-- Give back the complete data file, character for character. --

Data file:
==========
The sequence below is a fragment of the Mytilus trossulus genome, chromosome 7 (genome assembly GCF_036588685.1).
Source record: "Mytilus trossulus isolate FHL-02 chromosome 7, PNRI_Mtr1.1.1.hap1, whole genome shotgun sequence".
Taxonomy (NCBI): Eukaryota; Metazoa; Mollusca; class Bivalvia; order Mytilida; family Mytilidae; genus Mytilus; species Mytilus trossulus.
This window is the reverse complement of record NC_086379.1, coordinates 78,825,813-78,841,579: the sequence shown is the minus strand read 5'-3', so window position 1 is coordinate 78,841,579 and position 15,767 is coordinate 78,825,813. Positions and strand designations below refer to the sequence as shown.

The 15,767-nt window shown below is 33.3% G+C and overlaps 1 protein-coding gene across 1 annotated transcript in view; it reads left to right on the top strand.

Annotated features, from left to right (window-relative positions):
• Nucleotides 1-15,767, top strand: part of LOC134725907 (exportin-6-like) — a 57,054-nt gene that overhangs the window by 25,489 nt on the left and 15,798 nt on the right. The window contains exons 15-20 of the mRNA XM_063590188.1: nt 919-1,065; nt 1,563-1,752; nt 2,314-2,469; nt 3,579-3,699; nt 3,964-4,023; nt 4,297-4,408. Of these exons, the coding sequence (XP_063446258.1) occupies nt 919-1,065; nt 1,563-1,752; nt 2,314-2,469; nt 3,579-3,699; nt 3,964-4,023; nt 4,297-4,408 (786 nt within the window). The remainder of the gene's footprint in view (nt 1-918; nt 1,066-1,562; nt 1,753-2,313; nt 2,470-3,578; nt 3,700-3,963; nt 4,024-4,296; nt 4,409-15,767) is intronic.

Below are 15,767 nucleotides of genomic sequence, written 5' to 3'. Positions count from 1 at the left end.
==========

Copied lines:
The sequence below is a fragment of the Mytilus trossulus genome, chromosome 7 (genome assembly GCF_036588685.1).
Source record: "Mytilus trossulus isolate FHL-02 chromosome 7, PNRI_Mtr1.1.1.hap1, whole genome shotgun sequence".
Taxonomy (NCBI): Eukaryota; Metazoa; Mollusca; class Bivalvia; order Mytilida; family Mytilidae; genus Mytilus; species Mytilus trossulus.
This window is the reverse complement of record NC_086379.1, coordinates 78,825,813-78,841,579: the sequence shown is the minus strand read 5'-3', so window position 1 is coordinate 78,841,579 and position 15,767 is coordinate 78,825,813. Positions and strand designations below refer to the sequence as shown.

The 15,767-nt window shown below is 33.3% G+C and overlaps 1 protein-coding gene across 1 annotated transcript in view; it reads left to right on the top strand.

Annotated features, from left to right (window-relative positions):
• Nucleotides 1-15,767, top strand: part of LOC134725907 (exportin-6-like) — a 57,054-nt gene that overhangs the window by 25,489 nt on the left and 15,798 nt on the right. The window contains exons 15-20 of the mRNA XM_063590188.1: nt 919-1,065; nt 1,563-1,752; nt 2,314-2,469; nt 3,579-3,699; nt 3,964-4,023; nt 4,297-4,408. Of these exons, the coding sequence (XP_063446258.1) occupies nt 919-1,065; nt 1,563-1,752; nt 2,314-2,469; nt 3,579-3,699; nt 3,964-4,023; nt 4,297-4,408 (786 nt within the window). The remainder of the gene's footprint in view (nt 1-918; nt 1,066-1,562; nt 1,753-2,313; nt 2,470-3,578; nt 3,700-3,963; nt 4,024-4,296; nt 4,409-15,767) is intronic.

Below are 15,767 nucleotides of genomic sequence, written 5' to 3'. Positions count from 1 at the left end.